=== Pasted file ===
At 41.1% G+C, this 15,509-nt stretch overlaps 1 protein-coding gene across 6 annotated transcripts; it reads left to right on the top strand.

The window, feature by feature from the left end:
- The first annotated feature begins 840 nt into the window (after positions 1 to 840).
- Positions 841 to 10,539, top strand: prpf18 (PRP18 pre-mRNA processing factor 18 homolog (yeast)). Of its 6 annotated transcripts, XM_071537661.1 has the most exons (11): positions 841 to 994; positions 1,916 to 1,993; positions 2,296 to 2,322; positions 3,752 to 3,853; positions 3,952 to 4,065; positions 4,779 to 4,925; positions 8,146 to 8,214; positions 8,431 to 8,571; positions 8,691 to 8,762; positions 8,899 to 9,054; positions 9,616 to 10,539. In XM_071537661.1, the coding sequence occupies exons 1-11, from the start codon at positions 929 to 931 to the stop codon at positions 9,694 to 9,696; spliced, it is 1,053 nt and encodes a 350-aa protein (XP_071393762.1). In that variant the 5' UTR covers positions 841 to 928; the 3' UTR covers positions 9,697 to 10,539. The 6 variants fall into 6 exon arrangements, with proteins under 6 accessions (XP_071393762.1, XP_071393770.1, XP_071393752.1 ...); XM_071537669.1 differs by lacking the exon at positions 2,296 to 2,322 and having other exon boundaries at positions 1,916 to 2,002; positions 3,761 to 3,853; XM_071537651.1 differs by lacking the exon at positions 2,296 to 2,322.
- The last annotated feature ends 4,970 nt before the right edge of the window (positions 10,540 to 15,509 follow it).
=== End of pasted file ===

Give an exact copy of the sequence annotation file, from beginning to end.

At 41.1% G+C, this 15,509-nt stretch overlaps 1 protein-coding gene across 6 annotated transcripts; it reads left to right on the top strand.

The window, feature by feature from the left end:
- The first annotated feature begins 840 nt into the window (after positions 1 to 840).
- Positions 841 to 10,539, top strand: prpf18 (PRP18 pre-mRNA processing factor 18 homolog (yeast)). Of its 6 annotated transcripts, XM_071537661.1 has the most exons (11): positions 841 to 994; positions 1,916 to 1,993; positions 2,296 to 2,322; positions 3,752 to 3,853; positions 3,952 to 4,065; positions 4,779 to 4,925; positions 8,146 to 8,214; positions 8,431 to 8,571; positions 8,691 to 8,762; positions 8,899 to 9,054; positions 9,616 to 10,539. In XM_071537661.1, the coding sequence occupies exons 1-11, from the start codon at positions 929 to 931 to the stop codon at positions 9,694 to 9,696; spliced, it is 1,053 nt and encodes a 350-aa protein (XP_071393762.1). In that variant the 5' UTR covers positions 841 to 928; the 3' UTR covers positions 9,697 to 10,539. The 6 variants fall into 6 exon arrangements, with proteins under 6 accessions (XP_071393762.1, XP_071393770.1, XP_071393752.1 ...); XM_071537669.1 differs by lacking the exon at positions 2,296 to 2,322 and having other exon boundaries at positions 1,916 to 2,002; positions 3,761 to 3,853; XM_071537651.1 differs by lacking the exon at positions 2,296 to 2,322.
- The last annotated feature ends 4,970 nt before the right edge of the window (positions 10,540 to 15,509 follow it).